As a simple, grassroots process that has naturally evolved, Walking Together has touched others and ourselves with the greater understanding that we are all one spirit.

Perhaps the ripple effect will touch you also and you will, some time, in the future, come to our retreat

Change your Life: Aboriginal Healing Retreat

In the heart of Australia, magic wraps itself around you. This is the place where the country’s spirit can be felt in the tingle
of warm red sand beneath your feet, and in the flooding of your senses as a trillion stars make you light. It is here that your
mind, your heart and your very soul can open up to discover, or rediscover anew, space, peace and purpose in your life – for
you to heal yourself and learn to help others more effectively through exploring indigenous healing.

Frank Ansell, aboriginal Nungkari or traditional healer, and I are now offering experiences for CEO’s,  teams and individuals, to take time out to discover the effortless flow of well being that nestles in the quiet waterholes. It is a chance  to let go of fatigue, busyness and cluttered living for a few days and experience the power of the desert environment and aboriginal healing to recharge, and refresh the wisdom of the mind and the soul. It is an opportunity to look deeply and rediscover the things that really matter to the heart – family, joy, and a sense of well being. The experience of learning from the aboriginal culture has been life changing for me personally. and together with Frank, we  hope that you can join us on one of our retreats to experience it for yourself.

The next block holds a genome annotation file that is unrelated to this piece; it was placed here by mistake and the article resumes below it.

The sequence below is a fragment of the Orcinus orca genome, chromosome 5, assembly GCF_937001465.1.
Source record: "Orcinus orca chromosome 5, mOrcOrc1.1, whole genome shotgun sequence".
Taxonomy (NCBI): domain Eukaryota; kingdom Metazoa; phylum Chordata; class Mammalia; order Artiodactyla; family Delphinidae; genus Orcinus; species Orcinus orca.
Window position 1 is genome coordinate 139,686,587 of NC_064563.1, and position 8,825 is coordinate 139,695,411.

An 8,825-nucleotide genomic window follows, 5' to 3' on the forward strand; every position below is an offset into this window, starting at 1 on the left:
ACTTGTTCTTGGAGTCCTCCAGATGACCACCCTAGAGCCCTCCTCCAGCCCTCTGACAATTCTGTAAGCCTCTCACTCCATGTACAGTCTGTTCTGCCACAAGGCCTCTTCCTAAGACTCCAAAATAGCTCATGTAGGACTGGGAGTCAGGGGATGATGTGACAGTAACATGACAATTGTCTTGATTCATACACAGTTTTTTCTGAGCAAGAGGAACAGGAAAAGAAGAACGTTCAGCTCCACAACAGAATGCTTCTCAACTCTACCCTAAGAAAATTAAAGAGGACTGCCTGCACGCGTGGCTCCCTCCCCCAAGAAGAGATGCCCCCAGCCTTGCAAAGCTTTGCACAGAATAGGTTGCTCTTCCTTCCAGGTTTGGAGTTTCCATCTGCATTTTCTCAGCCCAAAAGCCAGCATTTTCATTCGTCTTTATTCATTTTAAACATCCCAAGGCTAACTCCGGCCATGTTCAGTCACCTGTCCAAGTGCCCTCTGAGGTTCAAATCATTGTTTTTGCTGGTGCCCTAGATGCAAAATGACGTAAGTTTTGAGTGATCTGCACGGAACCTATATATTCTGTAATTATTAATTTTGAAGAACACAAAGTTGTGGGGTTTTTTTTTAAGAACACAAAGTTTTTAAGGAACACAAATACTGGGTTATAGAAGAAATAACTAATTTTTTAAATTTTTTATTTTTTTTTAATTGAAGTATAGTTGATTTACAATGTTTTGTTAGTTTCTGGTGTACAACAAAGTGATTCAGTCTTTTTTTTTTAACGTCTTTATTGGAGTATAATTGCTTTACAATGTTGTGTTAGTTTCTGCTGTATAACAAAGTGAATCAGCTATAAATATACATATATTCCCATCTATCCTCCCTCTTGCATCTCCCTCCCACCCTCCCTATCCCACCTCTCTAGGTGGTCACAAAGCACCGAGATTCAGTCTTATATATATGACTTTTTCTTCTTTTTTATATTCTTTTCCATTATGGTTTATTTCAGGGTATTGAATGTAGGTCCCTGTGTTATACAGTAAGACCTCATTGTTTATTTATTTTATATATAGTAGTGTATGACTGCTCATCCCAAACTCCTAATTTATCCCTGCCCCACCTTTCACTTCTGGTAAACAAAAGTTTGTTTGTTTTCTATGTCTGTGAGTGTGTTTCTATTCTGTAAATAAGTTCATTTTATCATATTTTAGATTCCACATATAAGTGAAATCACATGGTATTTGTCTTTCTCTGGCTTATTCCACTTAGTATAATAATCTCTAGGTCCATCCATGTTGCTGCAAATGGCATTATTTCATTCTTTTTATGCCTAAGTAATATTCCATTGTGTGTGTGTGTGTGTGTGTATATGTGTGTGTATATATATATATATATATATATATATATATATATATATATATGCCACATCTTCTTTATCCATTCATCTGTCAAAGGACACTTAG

Spirituality, Leadership & Management: Wisdom at Work